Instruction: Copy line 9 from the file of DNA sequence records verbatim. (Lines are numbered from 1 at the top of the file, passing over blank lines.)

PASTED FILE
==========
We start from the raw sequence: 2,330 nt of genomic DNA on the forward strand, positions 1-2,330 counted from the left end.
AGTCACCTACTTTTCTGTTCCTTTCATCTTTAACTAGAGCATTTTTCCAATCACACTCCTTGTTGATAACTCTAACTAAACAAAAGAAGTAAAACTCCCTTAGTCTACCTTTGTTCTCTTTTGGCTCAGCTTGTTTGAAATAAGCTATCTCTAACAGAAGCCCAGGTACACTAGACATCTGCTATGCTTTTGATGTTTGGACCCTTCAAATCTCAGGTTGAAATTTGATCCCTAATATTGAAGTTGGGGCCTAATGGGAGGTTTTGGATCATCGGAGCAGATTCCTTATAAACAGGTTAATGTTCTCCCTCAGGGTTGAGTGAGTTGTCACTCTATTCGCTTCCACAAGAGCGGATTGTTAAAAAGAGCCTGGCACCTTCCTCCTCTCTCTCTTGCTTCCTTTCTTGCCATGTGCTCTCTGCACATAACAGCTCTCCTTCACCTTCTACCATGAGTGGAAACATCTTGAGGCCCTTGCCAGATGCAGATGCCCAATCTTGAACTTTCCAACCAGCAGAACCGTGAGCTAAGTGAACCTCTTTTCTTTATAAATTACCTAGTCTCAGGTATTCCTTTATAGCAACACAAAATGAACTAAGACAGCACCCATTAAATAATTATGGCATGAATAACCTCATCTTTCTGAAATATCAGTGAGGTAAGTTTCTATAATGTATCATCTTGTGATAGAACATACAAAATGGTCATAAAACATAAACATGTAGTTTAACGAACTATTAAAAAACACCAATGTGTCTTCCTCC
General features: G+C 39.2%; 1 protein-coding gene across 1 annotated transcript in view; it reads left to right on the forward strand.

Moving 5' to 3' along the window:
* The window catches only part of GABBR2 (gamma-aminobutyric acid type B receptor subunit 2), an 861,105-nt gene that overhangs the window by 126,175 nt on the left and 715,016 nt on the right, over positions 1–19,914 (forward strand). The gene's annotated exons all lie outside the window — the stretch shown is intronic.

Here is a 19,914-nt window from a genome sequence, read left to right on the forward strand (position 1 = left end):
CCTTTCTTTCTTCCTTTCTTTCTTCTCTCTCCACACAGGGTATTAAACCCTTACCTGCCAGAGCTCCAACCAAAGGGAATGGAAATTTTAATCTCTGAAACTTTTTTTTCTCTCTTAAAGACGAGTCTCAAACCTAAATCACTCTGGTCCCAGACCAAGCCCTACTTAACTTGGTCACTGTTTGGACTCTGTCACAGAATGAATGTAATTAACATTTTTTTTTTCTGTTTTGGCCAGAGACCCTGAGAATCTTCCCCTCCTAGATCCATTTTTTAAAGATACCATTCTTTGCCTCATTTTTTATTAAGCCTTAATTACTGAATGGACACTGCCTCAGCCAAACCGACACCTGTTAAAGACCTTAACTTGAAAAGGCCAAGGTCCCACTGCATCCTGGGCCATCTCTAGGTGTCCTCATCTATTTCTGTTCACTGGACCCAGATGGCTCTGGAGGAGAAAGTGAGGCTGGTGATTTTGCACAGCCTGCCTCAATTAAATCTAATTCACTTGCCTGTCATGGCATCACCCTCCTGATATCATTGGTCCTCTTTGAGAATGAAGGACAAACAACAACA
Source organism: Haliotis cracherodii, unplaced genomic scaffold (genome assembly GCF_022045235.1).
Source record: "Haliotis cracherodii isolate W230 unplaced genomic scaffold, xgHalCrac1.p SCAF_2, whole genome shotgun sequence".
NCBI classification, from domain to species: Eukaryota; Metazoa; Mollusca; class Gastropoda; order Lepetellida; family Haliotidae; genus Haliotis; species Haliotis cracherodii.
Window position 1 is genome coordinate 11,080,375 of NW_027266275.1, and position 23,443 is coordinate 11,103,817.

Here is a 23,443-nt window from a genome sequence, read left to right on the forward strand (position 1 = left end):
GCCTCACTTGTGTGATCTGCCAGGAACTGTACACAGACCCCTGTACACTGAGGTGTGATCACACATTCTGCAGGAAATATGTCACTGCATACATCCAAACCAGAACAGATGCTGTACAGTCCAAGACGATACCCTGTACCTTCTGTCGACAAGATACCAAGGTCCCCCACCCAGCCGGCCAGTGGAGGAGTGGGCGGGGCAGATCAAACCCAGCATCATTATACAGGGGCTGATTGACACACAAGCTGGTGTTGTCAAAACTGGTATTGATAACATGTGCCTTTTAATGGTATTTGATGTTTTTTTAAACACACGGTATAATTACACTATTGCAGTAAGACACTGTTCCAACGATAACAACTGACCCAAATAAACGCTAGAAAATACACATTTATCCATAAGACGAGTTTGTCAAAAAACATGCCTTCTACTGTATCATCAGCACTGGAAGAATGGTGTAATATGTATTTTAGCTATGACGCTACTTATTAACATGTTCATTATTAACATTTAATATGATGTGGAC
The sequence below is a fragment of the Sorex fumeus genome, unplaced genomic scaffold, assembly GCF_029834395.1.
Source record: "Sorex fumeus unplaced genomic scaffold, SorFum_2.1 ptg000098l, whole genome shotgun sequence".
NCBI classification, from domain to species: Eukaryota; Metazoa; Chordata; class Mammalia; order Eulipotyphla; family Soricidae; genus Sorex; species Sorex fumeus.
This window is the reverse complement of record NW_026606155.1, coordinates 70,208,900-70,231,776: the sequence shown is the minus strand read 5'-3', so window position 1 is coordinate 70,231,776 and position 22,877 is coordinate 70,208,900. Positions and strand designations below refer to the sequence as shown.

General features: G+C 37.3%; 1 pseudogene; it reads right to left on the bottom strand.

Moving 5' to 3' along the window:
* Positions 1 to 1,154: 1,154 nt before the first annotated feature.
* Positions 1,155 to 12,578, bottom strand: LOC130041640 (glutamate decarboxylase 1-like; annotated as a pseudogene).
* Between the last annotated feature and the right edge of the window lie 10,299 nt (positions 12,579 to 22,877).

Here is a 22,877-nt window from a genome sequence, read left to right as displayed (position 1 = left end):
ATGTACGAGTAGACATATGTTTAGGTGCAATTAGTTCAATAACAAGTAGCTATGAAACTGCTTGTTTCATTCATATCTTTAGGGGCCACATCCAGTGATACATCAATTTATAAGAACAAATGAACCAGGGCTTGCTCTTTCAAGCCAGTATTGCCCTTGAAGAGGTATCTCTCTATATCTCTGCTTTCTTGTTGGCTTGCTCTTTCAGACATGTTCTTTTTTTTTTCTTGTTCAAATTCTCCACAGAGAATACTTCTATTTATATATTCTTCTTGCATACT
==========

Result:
Source record: "Haliotis cracherodii isolate W230 unplaced genomic scaffold, xgHalCrac1.p SCAF_2, whole genome shotgun sequence".